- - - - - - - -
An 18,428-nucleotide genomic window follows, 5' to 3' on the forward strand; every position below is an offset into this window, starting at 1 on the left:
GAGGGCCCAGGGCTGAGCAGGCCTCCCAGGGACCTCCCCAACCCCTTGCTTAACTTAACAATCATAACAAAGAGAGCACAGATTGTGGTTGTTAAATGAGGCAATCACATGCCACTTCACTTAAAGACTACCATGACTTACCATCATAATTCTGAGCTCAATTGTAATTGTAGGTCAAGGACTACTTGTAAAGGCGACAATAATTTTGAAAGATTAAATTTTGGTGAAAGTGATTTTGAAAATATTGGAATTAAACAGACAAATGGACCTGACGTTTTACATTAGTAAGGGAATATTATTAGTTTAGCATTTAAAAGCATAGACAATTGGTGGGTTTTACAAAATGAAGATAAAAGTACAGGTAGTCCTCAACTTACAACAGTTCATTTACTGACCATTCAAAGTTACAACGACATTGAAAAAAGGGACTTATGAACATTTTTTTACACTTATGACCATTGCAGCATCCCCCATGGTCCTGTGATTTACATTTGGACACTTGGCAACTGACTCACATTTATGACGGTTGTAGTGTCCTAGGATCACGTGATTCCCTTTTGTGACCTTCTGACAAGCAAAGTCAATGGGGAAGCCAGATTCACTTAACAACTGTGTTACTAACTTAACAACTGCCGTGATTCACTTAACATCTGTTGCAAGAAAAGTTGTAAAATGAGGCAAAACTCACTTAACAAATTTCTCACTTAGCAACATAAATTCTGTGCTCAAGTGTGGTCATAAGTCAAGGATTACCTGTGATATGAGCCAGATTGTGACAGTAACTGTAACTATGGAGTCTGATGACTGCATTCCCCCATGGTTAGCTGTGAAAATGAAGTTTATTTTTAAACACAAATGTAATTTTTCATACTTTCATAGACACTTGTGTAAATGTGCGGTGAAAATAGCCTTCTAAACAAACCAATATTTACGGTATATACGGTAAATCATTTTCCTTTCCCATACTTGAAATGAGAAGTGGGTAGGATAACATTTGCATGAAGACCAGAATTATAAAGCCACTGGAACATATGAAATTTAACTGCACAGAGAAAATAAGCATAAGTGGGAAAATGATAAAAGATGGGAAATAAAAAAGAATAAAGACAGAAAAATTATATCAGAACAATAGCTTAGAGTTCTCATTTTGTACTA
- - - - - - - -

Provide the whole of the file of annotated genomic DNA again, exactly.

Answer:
An 18,428-nucleotide genomic window follows, 5' to 3' on the forward strand; every position below is an offset into this window, starting at 1 on the left:
GAGGGCCCAGGGCTGAGCAGGCCTCCCAGGGACCTCCCCAACCCCTTGCTTAACTTAACAATCATAACAAAGAGAGCACAGATTGTGGTTGTTAAATGAGGCAATCACATGCCACTTCACTTAAAGACTACCATGACTTACCATCATAATTCTGAGCTCAATTGTAATTGTAGGTCAAGGACTACTTGTAAAGGCGACAATAATTTTGAAAGATTAAATTTTGGTGAAAGTGATTTTGAAAATATTGGAATTAAACAGACAAATGGACCTGACGTTTTACATTAGTAAGGGAATATTATTAGTTTAGCATTTAAAAGCATAGACAATTGGTGGGTTTTACAAAATGAAGATAAAAGTACAGGTAGTCCTCAACTTACAACAGTTCATTTACTGACCATTCAAAGTTACAACGACATTGAAAAAAGGGACTTATGAACATTTTTTTACACTTATGACCATTGCAGCATCCCCCATGGTCCTGTGATTTACATTTGGACACTTGGCAACTGACTCACATTTATGACGGTTGTAGTGTCCTAGGATCACGTGATTCCCTTTTGTGACCTTCTGACAAGCAAAGTCAATGGGGAAGCCAGATTCACTTAACAACTGTGTTACTAACTTAACAACTGCCGTGATTCACTTAACATCTGTTGCAAGAAAAGTTGTAAAATGAGGCAAAACTCACTTAACAAATTTCTCACTTAGCAACATAAATTCTGTGCTCAAGTGTGGTCATAAGTCAAGGATTACCTGTGATATGAGCCAGATTGTGACAGTAACTGTAACTATGGAGTCTGATGACTGCATTCCCCCATGGTTAGCTGTGAAAATGAAGTTTATTTTTAAACACAAATGTAATTTTTCATACTTTCATAGACACTTGTGTAAATGTGCGGTGAAAATAGCCTTCTAAACAAACCAATATTTACGGTATATACGGTAAATCATTTTCCTTTCCCATACTTGAAATGAGAAGTGGGTAGGATAACATTTGCATGAAGACCAGAATTATAAAGCCACTGGAACATATGAAATTTAACTGCACAGAGAAAATAAGCATAAGTGGGAAAATGATAAAAGATGGGAAATAAAAAAGAATAAAGACAGAAAAATTATATCAGAACAATAGCTTAGAGTTCTCATTTTGTACTA